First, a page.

Image: Alfredo Rico
Taking the time to make certain your handgun is properly concealed on your person is only a part of the equation. Moving out into the real world, there is a ton of interaction with other places and people. Most of us drive, and that adds an entirely different issue.
Many times a holster that is really comfortable to carry is uncomfortable in your car. It depends on several things. The width of your seat makes a big difference, as well as where the seatbelt inserts. If the seatbelt goes over your firearm, preventing your gun from being accessed, it can be a real problem. Even if it does not cover the handgun, it may wrap your shirt or jacket around it so access is still a problem. You really need to sit in your car and work those things out. How much time you spend in the car will determine how much effort you put into this. If it is a long trip, many will use a holster better suited to the car, like a cross-draw, shoulder, or ankle holster.
There are also companies making devices to attach holsters to your car. These work fine. Just make sure they are accessible and concealed. I have a holster attached to the console in one of my trucks. Upon entering the vehicle, I move the pistol there, and when getting out, I simply slip it back into my IWB holster. If installing a holster in the car, you may want to skip the door panel. It seems fine until you open the door. Great access, but be prepared for some real excitement if stopped and an officer has you exit. The presence of mind to warn the officer will help, but failing to do so may be embarrassing and hard on the jeans. Some “door pockets” are a bit flimsy as well, meaning your handgun falls on the ground when you open the door—another bad thing. Either way, your car is really a whole other world, so make sure you spend some time in it with your pistol.
With an increase in random home invasions, having a handgun around the house is also a concern. Even if they just get the wrong house, you can be at risk these days. Entire articles can be dedicated to this, so I will only touch on it a bit. What you do is greatly dependent on whether children will ever have access to your house. If you have guns around, it is imperative that they are child-safe. Yet, you need to make them accessible to those who need them. On your person is clearly the best, but many prefer to take their guns off at home. Safes with combinations are fine—just make sure you can get to them under stress. If children are not an issue, it becomes less problematic, but have them secure yet accessible under stress.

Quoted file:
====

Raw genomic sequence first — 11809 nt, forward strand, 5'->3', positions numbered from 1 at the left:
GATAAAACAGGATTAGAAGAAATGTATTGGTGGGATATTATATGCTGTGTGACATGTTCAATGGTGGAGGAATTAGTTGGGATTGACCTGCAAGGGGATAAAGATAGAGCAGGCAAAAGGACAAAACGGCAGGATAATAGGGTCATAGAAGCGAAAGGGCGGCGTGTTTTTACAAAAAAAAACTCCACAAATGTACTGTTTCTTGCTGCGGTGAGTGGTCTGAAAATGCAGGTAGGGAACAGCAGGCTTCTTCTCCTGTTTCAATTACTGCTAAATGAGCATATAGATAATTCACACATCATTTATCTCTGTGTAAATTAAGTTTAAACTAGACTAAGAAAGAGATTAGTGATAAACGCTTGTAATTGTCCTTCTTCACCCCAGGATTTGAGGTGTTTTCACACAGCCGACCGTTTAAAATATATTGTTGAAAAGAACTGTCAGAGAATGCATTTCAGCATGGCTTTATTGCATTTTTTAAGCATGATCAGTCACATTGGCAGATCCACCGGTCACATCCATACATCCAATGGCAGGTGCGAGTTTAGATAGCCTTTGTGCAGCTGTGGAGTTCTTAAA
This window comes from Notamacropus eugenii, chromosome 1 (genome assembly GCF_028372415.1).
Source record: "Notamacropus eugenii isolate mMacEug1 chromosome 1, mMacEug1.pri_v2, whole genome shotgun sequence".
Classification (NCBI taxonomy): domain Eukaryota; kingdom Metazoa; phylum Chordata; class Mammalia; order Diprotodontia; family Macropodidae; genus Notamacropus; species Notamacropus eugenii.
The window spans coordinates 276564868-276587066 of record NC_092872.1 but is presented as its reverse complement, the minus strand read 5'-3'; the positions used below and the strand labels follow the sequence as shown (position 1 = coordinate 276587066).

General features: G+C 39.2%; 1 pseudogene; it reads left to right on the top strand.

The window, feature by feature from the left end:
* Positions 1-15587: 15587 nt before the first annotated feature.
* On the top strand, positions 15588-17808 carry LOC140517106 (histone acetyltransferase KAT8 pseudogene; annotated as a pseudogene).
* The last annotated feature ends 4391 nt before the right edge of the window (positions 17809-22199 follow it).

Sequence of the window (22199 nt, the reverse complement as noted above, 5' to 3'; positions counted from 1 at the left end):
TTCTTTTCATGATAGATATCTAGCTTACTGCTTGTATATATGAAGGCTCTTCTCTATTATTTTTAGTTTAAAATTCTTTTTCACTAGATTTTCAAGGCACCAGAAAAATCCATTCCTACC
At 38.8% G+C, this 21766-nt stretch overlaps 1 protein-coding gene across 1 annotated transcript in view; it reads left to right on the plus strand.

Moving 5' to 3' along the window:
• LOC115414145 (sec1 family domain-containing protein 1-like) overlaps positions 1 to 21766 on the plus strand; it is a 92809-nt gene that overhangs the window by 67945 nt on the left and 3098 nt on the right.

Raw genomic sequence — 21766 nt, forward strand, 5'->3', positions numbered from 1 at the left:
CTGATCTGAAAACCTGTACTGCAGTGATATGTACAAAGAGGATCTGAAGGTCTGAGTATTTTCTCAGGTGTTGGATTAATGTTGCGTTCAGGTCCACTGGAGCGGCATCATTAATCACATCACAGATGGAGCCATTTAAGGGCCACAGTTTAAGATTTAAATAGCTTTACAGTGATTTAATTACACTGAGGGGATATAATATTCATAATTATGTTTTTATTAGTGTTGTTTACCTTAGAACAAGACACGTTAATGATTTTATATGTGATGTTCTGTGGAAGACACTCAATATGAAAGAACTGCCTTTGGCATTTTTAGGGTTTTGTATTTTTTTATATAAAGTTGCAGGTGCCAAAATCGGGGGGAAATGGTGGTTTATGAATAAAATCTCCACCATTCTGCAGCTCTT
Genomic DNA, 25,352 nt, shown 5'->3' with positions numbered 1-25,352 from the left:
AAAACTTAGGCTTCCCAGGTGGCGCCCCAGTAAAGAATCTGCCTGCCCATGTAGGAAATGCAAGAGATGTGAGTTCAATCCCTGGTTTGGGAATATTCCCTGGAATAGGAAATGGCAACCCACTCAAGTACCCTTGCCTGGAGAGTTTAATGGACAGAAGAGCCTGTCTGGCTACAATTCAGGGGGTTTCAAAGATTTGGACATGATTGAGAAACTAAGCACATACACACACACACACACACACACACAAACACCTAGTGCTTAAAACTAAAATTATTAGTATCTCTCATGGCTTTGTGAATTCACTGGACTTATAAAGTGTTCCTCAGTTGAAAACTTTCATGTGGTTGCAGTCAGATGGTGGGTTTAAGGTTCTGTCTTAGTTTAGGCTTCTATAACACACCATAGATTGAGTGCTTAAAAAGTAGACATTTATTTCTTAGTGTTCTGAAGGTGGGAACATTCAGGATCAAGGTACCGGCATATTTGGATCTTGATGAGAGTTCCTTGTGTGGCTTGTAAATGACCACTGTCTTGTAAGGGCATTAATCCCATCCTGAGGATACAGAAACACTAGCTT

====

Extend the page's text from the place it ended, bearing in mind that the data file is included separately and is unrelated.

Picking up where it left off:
This TT Gunleather (ttgunleather.com; 707-260-4858) holster allows for both clean access to the pistol and release of the seatbelt at the same time.
Your weapons need to be where you can get them before the intruder. Keeping them in the hall closet when you sleep on the second floor just arms the intruder. Make sure you have a phone with the gun—it is just as critical for a number of reasons. Calling 911 and having the entire incident taped only helps once it is over. Given that all phones activated or not can call 911, it is really easy to do. Just take your old phone and plug it in next to where you would access the weapon.
Once out in public, you need to negotiate bathrooms, hallways, and public areas. Clothing that conceals your handgun well standing may not do so sitting in the waiting room. You are going to have to pay attention to chairs with arms, soft couches that want to grab your pistol, and the rest of the world you need to wander around in. Just another part of the lifestyle you really need to think about ahead of time. Carrying a handgun for protection may indeed be a right in America, but very little of the outside world is designed to accommodate it. It is incumbent upon us as CCW holders to interact as peaceably as possible and that takes some effort.